An Inside View at the Manufacturing Sector

Creating goods is a complicated beast.

Over delicious eats last night I found myself explaining the LB business model to a new group of friends here in Port-au-Prince. As I started I realized how deep the manufacturing sector runs in Haiti and how closely it is tied to the economy. In order to properly explain what we do, I had to give a brief history of the economic and political strife in Haiti and how it relates to the garment industry. It wasn’t just about explaining pepe (second hand clothing) in Haiti, but its international origins and how the once large manufacturing sector has since dwindled, only to be slowly rekindled these days. Haiti was once the main manufacturer of Levi’s, produced for the GAP and Banana Republic and stitched 90% of the Major League Baseballs. At one point fibre production even took place here. As the industry has declined, Haiti now imports all of its fabric resulting in less value stays for the country.

Since starting LB designs (formerly Local Buttons) we have been fortunate enough to become privy to the way the manufacturing sector works. Over the past 3 years we have met people from all aspects of the sector who have helped form our opinion of how we can best shape and gently nudge the garment industry towards a new path forward.

When we first started we had no idea how complicated manufacturing clothing really was. Thankfully. I am not sure we would have had the gusto to take on the challenge were we aware of all the hurdles. The garment industry is intrinsically linked with many other sectors that when you seek to shift one area you open a flood gate. It’s not just about how you pay the people or the conditions at your workplace. It is also where you import your fabrics from, what fabrics you use and their impact, where you export to, what taxes you pay, what international trade agreements you are aligned with and how much money is staying in the country you produce in. That’s before you even begin to think about design, aesthetic, quality, consistency & sizing. It’s an ongoing challenge, but an interesting one. We get to fuse our academic backgrounds with our creativity to find the most exciting ways to address issues.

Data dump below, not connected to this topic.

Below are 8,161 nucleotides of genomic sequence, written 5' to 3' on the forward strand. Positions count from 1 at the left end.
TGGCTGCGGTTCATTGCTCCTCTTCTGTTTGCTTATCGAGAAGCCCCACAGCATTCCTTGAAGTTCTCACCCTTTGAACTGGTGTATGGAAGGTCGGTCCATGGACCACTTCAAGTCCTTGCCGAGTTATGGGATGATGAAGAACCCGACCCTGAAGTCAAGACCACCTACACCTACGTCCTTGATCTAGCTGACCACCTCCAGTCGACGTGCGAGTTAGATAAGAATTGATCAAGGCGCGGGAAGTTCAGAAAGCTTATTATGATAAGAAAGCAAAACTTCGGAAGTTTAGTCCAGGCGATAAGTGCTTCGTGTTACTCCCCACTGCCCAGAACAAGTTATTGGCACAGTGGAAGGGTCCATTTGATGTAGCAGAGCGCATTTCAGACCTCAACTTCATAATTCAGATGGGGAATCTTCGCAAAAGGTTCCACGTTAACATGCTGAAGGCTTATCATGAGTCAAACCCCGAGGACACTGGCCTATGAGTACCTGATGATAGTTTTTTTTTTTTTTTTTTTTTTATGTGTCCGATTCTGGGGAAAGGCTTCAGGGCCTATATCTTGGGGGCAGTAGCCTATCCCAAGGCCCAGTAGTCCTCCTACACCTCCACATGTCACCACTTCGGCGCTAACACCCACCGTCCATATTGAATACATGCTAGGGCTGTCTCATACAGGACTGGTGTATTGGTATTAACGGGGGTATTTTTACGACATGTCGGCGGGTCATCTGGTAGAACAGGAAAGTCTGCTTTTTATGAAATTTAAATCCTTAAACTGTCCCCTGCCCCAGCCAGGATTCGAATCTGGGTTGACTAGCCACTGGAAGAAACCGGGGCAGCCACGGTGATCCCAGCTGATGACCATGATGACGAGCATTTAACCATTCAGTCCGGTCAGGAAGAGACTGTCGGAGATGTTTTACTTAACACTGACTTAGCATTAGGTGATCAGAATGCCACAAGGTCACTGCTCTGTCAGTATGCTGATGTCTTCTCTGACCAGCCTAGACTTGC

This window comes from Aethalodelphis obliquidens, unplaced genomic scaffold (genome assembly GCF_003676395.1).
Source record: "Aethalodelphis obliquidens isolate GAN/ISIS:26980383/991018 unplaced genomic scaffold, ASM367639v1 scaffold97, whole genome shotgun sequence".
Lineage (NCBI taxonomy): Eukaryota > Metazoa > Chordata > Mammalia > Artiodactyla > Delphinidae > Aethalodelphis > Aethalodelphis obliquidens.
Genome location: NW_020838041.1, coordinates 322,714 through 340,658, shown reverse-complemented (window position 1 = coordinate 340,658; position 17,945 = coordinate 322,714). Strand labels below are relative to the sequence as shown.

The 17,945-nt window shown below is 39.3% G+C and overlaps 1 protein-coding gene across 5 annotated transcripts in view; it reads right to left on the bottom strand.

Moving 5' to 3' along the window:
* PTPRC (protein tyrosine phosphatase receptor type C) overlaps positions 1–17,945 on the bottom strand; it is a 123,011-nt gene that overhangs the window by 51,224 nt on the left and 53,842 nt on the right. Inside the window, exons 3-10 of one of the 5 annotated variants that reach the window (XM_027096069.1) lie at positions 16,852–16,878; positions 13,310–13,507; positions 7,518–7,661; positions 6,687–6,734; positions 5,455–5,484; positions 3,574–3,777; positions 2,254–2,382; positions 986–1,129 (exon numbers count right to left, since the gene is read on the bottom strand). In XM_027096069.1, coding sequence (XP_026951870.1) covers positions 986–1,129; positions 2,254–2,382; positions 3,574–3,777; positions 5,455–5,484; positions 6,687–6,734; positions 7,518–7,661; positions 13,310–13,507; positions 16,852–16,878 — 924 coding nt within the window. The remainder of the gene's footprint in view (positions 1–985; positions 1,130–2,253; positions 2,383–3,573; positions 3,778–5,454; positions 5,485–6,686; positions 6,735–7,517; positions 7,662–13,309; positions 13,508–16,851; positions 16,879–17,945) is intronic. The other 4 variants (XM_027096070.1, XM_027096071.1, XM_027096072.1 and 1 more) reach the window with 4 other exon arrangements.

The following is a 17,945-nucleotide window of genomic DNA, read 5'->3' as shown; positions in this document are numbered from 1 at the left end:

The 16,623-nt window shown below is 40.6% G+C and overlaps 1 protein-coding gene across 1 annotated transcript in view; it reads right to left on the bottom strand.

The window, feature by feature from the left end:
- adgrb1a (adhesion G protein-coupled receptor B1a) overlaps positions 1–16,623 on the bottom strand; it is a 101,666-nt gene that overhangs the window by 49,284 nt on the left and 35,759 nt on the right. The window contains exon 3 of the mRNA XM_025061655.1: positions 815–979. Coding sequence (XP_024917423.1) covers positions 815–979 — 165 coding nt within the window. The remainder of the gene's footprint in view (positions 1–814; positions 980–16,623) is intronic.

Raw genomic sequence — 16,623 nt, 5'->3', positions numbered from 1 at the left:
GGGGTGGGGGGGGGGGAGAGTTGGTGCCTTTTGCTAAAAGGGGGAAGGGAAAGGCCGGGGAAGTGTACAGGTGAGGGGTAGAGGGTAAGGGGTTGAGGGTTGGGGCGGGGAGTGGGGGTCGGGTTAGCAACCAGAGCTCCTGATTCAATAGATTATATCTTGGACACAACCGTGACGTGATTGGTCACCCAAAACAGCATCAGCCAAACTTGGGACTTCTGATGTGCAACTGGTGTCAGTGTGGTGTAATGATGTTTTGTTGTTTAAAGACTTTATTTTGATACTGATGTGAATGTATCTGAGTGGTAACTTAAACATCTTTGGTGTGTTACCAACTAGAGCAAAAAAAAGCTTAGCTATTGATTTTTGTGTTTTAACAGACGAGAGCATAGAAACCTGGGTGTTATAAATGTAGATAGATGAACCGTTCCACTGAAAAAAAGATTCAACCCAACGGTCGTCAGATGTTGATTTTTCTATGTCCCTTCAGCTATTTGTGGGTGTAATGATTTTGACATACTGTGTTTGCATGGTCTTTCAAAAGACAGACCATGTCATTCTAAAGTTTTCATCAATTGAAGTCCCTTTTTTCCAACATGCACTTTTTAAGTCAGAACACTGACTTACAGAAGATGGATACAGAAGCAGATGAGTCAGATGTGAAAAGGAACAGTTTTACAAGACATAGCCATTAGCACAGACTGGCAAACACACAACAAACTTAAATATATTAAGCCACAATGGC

Here is a look at our Design Lab in Port-au-Prince, where the theory and the practice meet.

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2 thoughts on “An Inside View at the Manufacturing Sector

  1. …. well – written Ann ! ….. Keep it up LB Designs !!! … see LB in action tomorrow at ” Toronto fashion Incubator ” … with consuelo …
    šŸ˜‰

  2. Reblogged this on the small things and commented:
    I love Local Buttons – they create sustainably and ethically made business attire from second-hand clothes. They engage highly skilled, previously unemployed tailors from Haiti. And I love their stuff – my favourite piece I own by them is a really funky metal bracelet that is made from recycled oil drums.

    This post explores the unseen impacts that your clothing choices can have. Enjoy!

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